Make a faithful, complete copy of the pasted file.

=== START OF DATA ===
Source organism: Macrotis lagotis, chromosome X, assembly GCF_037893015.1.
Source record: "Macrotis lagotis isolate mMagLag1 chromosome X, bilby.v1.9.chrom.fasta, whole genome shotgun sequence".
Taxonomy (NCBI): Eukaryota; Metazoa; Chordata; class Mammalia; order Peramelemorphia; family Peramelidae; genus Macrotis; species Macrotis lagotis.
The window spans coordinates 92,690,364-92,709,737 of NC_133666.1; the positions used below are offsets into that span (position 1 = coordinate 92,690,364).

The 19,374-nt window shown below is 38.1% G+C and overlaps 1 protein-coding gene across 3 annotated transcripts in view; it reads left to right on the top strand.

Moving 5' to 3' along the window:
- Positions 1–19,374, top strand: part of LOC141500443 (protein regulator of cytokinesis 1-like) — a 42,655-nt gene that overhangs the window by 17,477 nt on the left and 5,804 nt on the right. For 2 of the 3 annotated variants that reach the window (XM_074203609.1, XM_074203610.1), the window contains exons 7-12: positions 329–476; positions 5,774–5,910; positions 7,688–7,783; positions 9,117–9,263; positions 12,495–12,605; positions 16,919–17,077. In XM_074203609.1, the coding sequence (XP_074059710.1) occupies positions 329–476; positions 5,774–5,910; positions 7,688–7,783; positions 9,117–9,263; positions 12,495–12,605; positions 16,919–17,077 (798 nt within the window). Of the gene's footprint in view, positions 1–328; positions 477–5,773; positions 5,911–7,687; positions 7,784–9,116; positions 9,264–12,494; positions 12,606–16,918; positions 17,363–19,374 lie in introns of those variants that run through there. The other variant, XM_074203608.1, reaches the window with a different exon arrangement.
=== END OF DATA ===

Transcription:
Source organism: Macrotis lagotis, chromosome X, assembly GCF_037893015.1.
Source record: "Macrotis lagotis isolate mMagLag1 chromosome X, bilby.v1.9.chrom.fasta, whole genome shotgun sequence".
Taxonomy (NCBI): Eukaryota; Metazoa; Chordata; class Mammalia; order Peramelemorphia; family Peramelidae; genus Macrotis; species Macrotis lagotis.
The window spans coordinates 92,690,364-92,709,737 of NC_133666.1; the positions used below are offsets into that span (position 1 = coordinate 92,690,364).

The 19,374-nt window shown below is 38.1% G+C and overlaps 1 protein-coding gene across 3 annotated transcripts in view; it reads left to right on the top strand.

Moving 5' to 3' along the window:
- Positions 1–19,374, top strand: part of LOC141500443 (protein regulator of cytokinesis 1-like) — a 42,655-nt gene that overhangs the window by 17,477 nt on the left and 5,804 nt on the right. For 2 of the 3 annotated variants that reach the window (XM_074203609.1, XM_074203610.1), the window contains exons 7-12: positions 329–476; positions 5,774–5,910; positions 7,688–7,783; positions 9,117–9,263; positions 12,495–12,605; positions 16,919–17,077. In XM_074203609.1, the coding sequence (XP_074059710.1) occupies positions 329–476; positions 5,774–5,910; positions 7,688–7,783; positions 9,117–9,263; positions 12,495–12,605; positions 16,919–17,077 (798 nt within the window). Of the gene's footprint in view, positions 1–328; positions 477–5,773; positions 5,911–7,687; positions 7,784–9,116; positions 9,264–12,494; positions 12,606–16,918; positions 17,363–19,374 lie in introns of those variants that run through there. The other variant, XM_074203608.1, reaches the window with a different exon arrangement.